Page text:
Dealing with settler privilege: Carrie Mott, ‘The Activist Polis: Topologies of Conflict in Indigenous Solidarity Activism’, Antipode: A Radical Journal of Geography, 2015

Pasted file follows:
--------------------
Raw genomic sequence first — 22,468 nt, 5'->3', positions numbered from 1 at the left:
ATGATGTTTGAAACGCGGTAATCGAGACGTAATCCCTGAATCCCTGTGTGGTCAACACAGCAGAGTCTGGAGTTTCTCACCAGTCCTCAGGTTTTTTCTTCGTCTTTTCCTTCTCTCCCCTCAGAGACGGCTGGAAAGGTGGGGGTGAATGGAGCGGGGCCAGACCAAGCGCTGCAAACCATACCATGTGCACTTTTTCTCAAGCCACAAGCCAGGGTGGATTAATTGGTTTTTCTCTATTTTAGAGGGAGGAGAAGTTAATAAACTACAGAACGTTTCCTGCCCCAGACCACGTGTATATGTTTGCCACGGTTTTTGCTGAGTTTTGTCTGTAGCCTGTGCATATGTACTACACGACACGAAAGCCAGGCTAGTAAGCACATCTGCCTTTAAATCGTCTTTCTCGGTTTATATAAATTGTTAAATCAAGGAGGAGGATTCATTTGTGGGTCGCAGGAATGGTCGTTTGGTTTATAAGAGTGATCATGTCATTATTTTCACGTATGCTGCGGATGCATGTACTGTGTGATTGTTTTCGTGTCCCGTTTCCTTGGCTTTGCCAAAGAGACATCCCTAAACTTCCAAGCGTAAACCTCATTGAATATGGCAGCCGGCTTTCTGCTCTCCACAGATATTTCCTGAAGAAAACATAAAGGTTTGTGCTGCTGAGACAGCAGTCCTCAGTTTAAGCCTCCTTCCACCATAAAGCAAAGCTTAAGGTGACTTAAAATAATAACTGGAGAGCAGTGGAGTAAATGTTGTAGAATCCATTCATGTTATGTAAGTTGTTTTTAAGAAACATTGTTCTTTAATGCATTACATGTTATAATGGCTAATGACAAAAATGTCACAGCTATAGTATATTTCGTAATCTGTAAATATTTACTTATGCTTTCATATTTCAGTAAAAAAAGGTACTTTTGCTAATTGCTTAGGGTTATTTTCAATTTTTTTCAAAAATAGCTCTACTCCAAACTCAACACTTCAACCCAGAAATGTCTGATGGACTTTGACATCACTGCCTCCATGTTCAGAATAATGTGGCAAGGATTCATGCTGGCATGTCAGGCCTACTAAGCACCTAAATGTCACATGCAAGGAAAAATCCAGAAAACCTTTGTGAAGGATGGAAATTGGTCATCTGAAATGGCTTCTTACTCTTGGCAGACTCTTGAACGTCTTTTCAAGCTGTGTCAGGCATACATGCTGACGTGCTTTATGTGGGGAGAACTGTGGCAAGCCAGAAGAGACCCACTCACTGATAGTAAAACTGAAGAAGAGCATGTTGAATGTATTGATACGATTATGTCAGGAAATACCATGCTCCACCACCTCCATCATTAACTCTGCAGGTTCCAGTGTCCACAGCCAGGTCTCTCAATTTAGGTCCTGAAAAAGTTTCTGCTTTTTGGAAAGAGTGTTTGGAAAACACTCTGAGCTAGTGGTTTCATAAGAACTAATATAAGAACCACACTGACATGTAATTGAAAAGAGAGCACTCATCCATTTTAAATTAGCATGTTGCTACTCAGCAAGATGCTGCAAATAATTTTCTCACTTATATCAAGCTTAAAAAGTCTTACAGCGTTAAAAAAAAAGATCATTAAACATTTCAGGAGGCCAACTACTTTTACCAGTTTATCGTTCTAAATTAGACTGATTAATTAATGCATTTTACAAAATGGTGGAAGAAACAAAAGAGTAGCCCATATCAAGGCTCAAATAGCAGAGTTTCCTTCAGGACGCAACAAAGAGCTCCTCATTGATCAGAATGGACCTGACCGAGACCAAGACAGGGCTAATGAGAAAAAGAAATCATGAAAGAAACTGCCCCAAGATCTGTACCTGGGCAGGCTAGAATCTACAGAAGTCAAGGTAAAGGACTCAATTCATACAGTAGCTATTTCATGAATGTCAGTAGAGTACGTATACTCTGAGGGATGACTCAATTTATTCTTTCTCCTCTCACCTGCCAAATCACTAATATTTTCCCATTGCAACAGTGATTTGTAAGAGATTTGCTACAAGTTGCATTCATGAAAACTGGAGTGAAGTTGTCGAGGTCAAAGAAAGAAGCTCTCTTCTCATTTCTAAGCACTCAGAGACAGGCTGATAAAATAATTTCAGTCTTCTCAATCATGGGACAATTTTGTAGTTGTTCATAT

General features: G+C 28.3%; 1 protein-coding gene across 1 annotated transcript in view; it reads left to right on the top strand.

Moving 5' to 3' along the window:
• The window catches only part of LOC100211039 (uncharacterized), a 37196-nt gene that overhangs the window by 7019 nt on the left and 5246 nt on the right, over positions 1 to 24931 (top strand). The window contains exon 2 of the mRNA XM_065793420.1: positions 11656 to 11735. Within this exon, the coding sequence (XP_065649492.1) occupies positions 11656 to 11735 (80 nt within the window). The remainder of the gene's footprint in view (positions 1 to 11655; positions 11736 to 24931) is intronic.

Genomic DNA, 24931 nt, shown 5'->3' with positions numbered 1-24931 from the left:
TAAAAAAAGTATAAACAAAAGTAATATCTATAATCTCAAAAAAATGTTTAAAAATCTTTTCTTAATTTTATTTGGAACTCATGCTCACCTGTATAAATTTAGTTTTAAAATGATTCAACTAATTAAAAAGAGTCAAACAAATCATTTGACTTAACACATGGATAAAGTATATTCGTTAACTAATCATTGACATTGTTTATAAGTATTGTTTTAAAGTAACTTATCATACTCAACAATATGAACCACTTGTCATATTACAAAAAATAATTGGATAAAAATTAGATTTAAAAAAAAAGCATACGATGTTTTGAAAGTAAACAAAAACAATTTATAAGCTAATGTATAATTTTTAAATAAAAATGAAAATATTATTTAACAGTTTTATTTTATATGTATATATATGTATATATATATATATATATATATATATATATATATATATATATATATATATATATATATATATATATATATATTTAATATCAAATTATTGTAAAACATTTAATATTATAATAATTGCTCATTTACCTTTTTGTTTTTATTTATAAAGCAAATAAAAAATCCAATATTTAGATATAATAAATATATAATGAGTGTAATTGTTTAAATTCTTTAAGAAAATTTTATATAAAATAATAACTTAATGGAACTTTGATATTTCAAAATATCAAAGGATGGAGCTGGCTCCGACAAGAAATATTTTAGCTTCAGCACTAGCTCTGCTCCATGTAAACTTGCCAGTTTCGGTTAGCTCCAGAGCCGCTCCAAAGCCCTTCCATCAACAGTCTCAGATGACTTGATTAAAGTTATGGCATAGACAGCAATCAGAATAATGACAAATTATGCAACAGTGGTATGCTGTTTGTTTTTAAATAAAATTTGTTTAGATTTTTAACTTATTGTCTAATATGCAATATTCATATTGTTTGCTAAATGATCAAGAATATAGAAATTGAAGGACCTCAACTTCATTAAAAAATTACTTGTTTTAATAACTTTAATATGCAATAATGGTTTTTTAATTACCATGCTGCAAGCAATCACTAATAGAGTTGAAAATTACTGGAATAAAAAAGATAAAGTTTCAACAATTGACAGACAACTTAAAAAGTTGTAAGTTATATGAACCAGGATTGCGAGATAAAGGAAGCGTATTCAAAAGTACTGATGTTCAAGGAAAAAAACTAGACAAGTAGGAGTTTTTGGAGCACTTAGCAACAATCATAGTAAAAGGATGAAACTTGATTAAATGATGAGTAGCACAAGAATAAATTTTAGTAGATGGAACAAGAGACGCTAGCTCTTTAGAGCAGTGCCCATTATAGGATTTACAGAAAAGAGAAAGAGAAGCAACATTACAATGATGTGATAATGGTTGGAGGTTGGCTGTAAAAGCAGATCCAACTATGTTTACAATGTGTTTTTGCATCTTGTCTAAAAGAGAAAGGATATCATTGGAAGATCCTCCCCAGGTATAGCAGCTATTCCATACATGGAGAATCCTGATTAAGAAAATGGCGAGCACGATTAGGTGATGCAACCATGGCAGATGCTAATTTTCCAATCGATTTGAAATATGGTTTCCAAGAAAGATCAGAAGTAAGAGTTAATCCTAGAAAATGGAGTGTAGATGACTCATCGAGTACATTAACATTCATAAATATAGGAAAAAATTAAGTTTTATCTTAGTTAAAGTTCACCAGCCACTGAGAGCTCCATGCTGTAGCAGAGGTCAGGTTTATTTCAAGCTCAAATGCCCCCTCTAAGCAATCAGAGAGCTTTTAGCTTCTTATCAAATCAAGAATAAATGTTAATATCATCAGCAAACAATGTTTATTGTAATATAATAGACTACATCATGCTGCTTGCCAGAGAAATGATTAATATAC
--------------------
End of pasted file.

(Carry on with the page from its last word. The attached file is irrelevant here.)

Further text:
Abstract: Interpersonal conflict poses a serious threat to social justice activism. In the context of indigenous solidarity activism in southern Arizona, conflicts are often born of the challenges accompanying differentials in social privilege due to differences in race and ethnicity relative to white supremacist settler colonialism. This paper examines activist collaboration between Tohono O’odham and non-Native anarchist activists in southern Arizona, arguing that a topological activist polis is a useful lens through which we can better understand the roots of conflict in social justice activism. Non-Native activists are often aware of the ways white supremacist settler colonial society privileges particular identities while marginalizing others. Nonetheless, settler and white privilege give rise to tensions which can be seen topologically through the very different relationships non-Native and indigenous activists have to ongoing processes of white supremacy and to histories of the genocide of indigenous peoples.
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